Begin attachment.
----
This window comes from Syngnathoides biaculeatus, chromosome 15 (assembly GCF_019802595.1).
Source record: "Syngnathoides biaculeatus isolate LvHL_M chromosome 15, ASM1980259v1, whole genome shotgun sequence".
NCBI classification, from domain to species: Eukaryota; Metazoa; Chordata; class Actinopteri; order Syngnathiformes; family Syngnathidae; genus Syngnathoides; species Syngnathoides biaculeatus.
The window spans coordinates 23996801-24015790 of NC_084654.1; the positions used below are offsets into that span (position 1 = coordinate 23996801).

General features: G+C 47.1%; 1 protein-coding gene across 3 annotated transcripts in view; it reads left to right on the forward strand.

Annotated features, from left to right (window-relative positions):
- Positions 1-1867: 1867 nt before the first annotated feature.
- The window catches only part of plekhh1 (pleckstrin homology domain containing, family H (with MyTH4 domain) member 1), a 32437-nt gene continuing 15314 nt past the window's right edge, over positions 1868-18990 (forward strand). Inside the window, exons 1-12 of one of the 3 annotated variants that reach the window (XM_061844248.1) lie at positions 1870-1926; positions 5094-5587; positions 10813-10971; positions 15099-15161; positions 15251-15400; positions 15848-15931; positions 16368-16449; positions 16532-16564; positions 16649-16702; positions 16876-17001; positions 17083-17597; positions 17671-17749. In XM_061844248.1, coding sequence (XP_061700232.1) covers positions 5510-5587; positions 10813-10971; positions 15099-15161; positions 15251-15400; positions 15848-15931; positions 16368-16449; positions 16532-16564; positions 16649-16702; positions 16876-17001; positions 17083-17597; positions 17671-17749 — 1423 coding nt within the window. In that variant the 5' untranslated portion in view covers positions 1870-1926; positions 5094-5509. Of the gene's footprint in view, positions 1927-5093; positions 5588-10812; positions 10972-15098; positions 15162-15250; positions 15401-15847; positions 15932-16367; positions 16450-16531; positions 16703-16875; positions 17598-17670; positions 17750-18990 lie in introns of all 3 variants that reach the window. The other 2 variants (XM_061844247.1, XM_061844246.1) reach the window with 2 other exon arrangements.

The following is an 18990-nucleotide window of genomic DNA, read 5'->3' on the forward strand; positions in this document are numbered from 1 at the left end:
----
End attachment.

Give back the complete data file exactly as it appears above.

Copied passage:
This window comes from Syngnathoides biaculeatus, chromosome 15 (assembly GCF_019802595.1).
Source record: "Syngnathoides biaculeatus isolate LvHL_M chromosome 15, ASM1980259v1, whole genome shotgun sequence".
NCBI classification, from domain to species: Eukaryota; Metazoa; Chordata; class Actinopteri; order Syngnathiformes; family Syngnathidae; genus Syngnathoides; species Syngnathoides biaculeatus.
The window spans coordinates 23996801-24015790 of NC_084654.1; the positions used below are offsets into that span (position 1 = coordinate 23996801).

General features: G+C 47.1%; 1 protein-coding gene across 3 annotated transcripts in view; it reads left to right on the forward strand.

Annotated features, from left to right (window-relative positions):
- Positions 1-1867: 1867 nt before the first annotated feature.
- The window catches only part of plekhh1 (pleckstrin homology domain containing, family H (with MyTH4 domain) member 1), a 32437-nt gene continuing 15314 nt past the window's right edge, over positions 1868-18990 (forward strand). Inside the window, exons 1-12 of one of the 3 annotated variants that reach the window (XM_061844248.1) lie at positions 1870-1926; positions 5094-5587; positions 10813-10971; positions 15099-15161; positions 15251-15400; positions 15848-15931; positions 16368-16449; positions 16532-16564; positions 16649-16702; positions 16876-17001; positions 17083-17597; positions 17671-17749. In XM_061844248.1, coding sequence (XP_061700232.1) covers positions 5510-5587; positions 10813-10971; positions 15099-15161; positions 15251-15400; positions 15848-15931; positions 16368-16449; positions 16532-16564; positions 16649-16702; positions 16876-17001; positions 17083-17597; positions 17671-17749 — 1423 coding nt within the window. In that variant the 5' untranslated portion in view covers positions 1870-1926; positions 5094-5509. Of the gene's footprint in view, positions 1927-5093; positions 5588-10812; positions 10972-15098; positions 15162-15250; positions 15401-15847; positions 15932-16367; positions 16450-16531; positions 16703-16875; positions 17598-17670; positions 17750-18990 lie in introns of all 3 variants that reach the window. The other 2 variants (XM_061844247.1, XM_061844246.1) reach the window with 2 other exon arrangements.

The following is an 18990-nucleotide window of genomic DNA, read 5'->3' on the forward strand; positions in this document are numbered from 1 at the left end: